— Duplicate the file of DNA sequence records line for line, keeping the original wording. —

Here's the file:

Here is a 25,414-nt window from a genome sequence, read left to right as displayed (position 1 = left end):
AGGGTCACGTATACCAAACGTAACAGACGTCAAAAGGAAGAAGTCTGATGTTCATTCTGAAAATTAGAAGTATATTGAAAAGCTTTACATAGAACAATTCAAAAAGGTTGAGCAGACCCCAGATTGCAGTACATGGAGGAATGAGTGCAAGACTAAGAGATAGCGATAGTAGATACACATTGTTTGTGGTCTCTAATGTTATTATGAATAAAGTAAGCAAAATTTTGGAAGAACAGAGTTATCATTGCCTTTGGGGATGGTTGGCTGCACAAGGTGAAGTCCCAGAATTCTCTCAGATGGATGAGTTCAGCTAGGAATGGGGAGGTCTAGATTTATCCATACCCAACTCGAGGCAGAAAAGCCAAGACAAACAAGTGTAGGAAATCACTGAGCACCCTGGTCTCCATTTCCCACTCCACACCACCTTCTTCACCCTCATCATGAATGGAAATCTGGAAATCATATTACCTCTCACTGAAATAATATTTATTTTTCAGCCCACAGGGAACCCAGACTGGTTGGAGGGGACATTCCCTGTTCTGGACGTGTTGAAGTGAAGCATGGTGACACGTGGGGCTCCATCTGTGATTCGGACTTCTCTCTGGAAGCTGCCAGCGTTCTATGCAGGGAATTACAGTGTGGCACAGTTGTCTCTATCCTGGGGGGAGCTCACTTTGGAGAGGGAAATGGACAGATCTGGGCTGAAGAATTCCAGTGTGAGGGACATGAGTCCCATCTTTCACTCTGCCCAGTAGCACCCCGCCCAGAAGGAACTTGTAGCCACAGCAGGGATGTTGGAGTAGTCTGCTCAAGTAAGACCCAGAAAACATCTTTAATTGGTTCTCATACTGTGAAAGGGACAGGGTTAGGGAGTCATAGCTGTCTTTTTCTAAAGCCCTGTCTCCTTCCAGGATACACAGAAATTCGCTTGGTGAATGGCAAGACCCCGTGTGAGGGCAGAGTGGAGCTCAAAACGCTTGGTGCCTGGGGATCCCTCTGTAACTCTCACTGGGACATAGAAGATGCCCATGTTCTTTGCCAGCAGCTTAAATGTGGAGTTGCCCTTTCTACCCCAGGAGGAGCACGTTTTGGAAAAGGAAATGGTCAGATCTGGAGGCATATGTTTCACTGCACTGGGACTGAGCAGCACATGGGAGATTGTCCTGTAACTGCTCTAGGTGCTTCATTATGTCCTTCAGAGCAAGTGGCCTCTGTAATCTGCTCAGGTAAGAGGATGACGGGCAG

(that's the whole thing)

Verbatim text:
Here is a 25,414-nt window from a genome sequence, read left to right as displayed (position 1 = left end):
AGGGTCACGTATACCAAACGTAACAGACGTCAAAAGGAAGAAGTCTGATGTTCATTCTGAAAATTAGAAGTATATTGAAAAGCTTTACATAGAACAATTCAAAAAGGTTGAGCAGACCCCAGATTGCAGTACATGGAGGAATGAGTGCAAGACTAAGAGATAGCGATAGTAGATACACATTGTTTGTGGTCTCTAATGTTATTATGAATAAAGTAAGCAAAATTTTGGAAGAACAGAGTTATCATTGCCTTTGGGGATGGTTGGCTGCACAAGGTGAAGTCCCAGAATTCTCTCAGATGGATGAGTTCAGCTAGGAATGGGGAGGTCTAGATTTATCCATACCCAACTCGAGGCAGAAAAGCCAAGACAAACAAGTGTAGGAAATCACTGAGCACCCTGGTCTCCATTTCCCACTCCACACCACCTTCTTCACCCTCATCATGAATGGAAATCTGGAAATCATATTACCTCTCACTGAAATAATATTTATTTTTCAGCCCACAGGGAACCCAGACTGGTTGGAGGGGACATTCCCTGTTCTGGACGTGTTGAAGTGAAGCATGGTGACACGTGGGGCTCCATCTGTGATTCGGACTTCTCTCTGGAAGCTGCCAGCGTTCTATGCAGGGAATTACAGTGTGGCACAGTTGTCTCTATCCTGGGGGGAGCTCACTTTGGAGAGGGAAATGGACAGATCTGGGCTGAAGAATTCCAGTGTGAGGGACATGAGTCCCATCTTTCACTCTGCCCAGTAGCACCCCGCCCAGAAGGAACTTGTAGCCACAGCAGGGATGTTGGAGTAGTCTGCTCAAGTAAGACCCAGAAAACATCTTTAATTGGTTCTCATACTGTGAAAGGGACAGGGTTAGGGAGTCATAGCTGTCTTTTTCTAAAGCCCTGTCTCCTTCCAGGATACACAGAAATTCGCTTGGTGAATGGCAAGACCCCGTGTGAGGGCAGAGTGGAGCTCAAAACGCTTGGTGCCTGGGGATCCCTCTGTAACTCTCACTGGGACATAGAAGATGCCCATGTTCTTTGCCAGCAGCTTAAATGTGGAGTTGCCCTTTCTACCCCAGGAGGAGCACGTTTTGGAAAAGGAAATGGTCAGATCTGGAGGCATATGTTTCACTGCACTGGGACTGAGCAGCACATGGGAGATTGTCCTGTAACTGCTCTAGGTGCTTCATTATGTCCTTCAGAGCAAGTGGCCTCTGTAATCTGCTCAGGTAAGAGGATGACGGGCAG